6 Approaches for Good Developer Experience (DX)

Developer experience (DX) is essential in the world of software engineering. Learn everything you need to know about it here.

When the primary user of a product is a developer, rather than looking at user experience (UX), the focus becomes the developer experience (DX). The developer experience of using a product is important because good DX tends to mean that developers are happier at work, promote more, and use their product for much longer. Components that have to do with the developer experience are its application programming interfaces (APIs), libs, frameworks, open-source solutions, and documentation. 

Many of us who work in tech get a lot of recommendations for new solutions from friends and colleagues. As it turns out, the best recommendations are based on products which have the best DX. This article will cover what developer experience is, the signs of a work culture with good DX, the signs of a culture with bad DX, and 7 ways to create a good developer experience. 

What is developer experience?

Developers are important users and their developer experience (DX) while using or working on a product is important. Typically, the developer experience is a mix of both positive and negative aspects of working with a particular product. Because developers are often using products, tools, and frameworks and have a strong background in tech, it’s essential to try to create a positive DX. The level of happiness and satisfaction that employees experience at work directly translates into the success of projects and the accomplishment of organizational goals. Great, long-term software is usually created by happy developers who feel satisfied with their work and don’t feel the urge to look for job opportunities elsewhere.

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Signs of a culture with good developer experience

1Developers are aware of their impact 

A good DX means that developers truly believe their work is meaningful and impactful—they know their work matters and they don’t see their job as solely a means to make money. Good developer experience means that developers feel empowered by the work they implement, knowing that they are providing value to others and really making an impact. 

2There is a sense of ownership and autonomy 

Each person on the team should feel a certain degree of responsibility in attaining organizational goals. Individuals need to be empowered to make independent decisions and awarded the opportunity to perform how they feel is best in a given situation. A sense of ownership and autonomy means that developers are aware that they’re responsible for the success of the company. 

3The team is working towards the overall mission 

The team needs to be in good alignment to have a good developer experience. This means that everyone, including the team and the entire company, needs to be collectively working towards the overall mission and have a strong understanding of what the organization’s main goal is and how to reach it. 

4The working environment is psychologically safe

Employees need to feel safe, comfortable, and secure at work for there to be a strong DX. This means that the team needs to be open to failure, feedback, and sharing ideas. As such, psychological safety is essential, as is collaboration and the unconditional support of or guidance from other more experienced team members.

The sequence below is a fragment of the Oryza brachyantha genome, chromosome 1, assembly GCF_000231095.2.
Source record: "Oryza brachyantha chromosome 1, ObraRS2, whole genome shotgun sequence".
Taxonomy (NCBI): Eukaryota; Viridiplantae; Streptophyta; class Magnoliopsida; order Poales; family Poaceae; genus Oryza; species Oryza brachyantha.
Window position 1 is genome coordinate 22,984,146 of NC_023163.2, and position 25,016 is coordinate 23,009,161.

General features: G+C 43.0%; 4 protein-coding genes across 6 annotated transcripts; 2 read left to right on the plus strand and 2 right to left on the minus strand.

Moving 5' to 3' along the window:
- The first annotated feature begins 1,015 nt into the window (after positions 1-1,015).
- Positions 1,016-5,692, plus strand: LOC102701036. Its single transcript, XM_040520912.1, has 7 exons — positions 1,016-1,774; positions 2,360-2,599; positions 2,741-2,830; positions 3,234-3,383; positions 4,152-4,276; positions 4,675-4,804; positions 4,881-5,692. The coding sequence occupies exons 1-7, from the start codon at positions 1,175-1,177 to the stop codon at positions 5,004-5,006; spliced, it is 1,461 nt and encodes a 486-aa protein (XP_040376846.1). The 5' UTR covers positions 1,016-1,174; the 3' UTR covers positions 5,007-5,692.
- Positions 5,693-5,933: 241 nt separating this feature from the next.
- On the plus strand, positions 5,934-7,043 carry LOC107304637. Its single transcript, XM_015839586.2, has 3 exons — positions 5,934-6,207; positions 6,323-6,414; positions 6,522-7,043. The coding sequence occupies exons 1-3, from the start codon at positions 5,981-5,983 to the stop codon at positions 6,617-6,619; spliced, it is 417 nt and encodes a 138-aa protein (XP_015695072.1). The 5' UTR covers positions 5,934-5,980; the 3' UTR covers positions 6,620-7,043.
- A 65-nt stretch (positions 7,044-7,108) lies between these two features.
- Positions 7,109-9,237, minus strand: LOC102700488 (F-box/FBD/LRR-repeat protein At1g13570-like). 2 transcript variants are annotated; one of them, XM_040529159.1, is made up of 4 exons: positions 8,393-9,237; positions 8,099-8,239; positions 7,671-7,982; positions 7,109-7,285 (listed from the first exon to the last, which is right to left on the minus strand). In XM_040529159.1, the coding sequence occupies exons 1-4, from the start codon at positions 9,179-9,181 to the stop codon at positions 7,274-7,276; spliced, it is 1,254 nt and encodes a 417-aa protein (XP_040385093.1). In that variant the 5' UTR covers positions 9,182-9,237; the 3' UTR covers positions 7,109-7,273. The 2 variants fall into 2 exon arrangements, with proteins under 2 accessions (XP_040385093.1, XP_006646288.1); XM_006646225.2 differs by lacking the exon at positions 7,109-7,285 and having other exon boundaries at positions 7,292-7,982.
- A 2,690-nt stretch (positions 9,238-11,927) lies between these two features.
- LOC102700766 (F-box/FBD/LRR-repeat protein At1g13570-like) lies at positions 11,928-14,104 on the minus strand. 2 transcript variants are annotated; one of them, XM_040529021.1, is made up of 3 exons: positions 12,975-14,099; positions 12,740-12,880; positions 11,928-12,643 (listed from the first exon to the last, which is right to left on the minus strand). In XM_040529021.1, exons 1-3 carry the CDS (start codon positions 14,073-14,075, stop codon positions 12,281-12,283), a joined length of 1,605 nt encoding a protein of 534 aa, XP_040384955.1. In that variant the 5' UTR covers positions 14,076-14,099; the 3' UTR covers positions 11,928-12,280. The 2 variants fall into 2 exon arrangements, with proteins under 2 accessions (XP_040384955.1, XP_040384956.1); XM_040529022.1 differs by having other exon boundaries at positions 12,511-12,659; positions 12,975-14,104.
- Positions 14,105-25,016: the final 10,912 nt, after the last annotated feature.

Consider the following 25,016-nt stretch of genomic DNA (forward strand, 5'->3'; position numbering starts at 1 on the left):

5Developers take risks often 

A good developer experience means that developers are encouraged to take risks, be bold, and push conventional limits in their work. While risks should be calculated rather than impulsive, these risks are what will set your developers apart from others as innovators. 

Signs of a culture with bad developer experience

1Developers play the blame game

If there are team members who are blaming one another for low-quality work or questionable decisions that have been made, you know immediately that you may be dealing with a bad developer experience. Developers should be building each other up, not pointing fingers and evading blame when things go wrong. 

2The team is overworked

When people constantly feel overworked and overwhelmed, it’s impossible to create a good DX. Overloading the team will make individuals feel checked out and unmotivated to work towards achieving the team’s goals. Stress and overwhelm quickly turn into dissatisfaction with the job, and being constantly overworked can lead team members to experience developer burnout

3Developers fear failure

If your developers live in a fear of failure and have no space to try new things, they aren’t going to feel very motivated or satisfied at work. This is especially true if there are toxic threats in place, like being penalized for not meeting a deadline or an objective. This pressure is highly unhealthy. 

4There is unhealthy competitiveness

Unhealthy competitiveness ruins opportunities to support your teammates and collaborate or brainstorm with them. It’s important to foster a culture in which employees understand that working together is the only way to achieve success and a good DX. 

5Ownership is lacking

It’s important to put in place clear ownership of tasks and responsibilities to evade confusion over who is responsible for what. Clear ownership drives accountability and eliminates confusion that can take away from productivity. Try using Fellow’s action items tool to clearly assign certain tasks to certain individuals to foster accountability!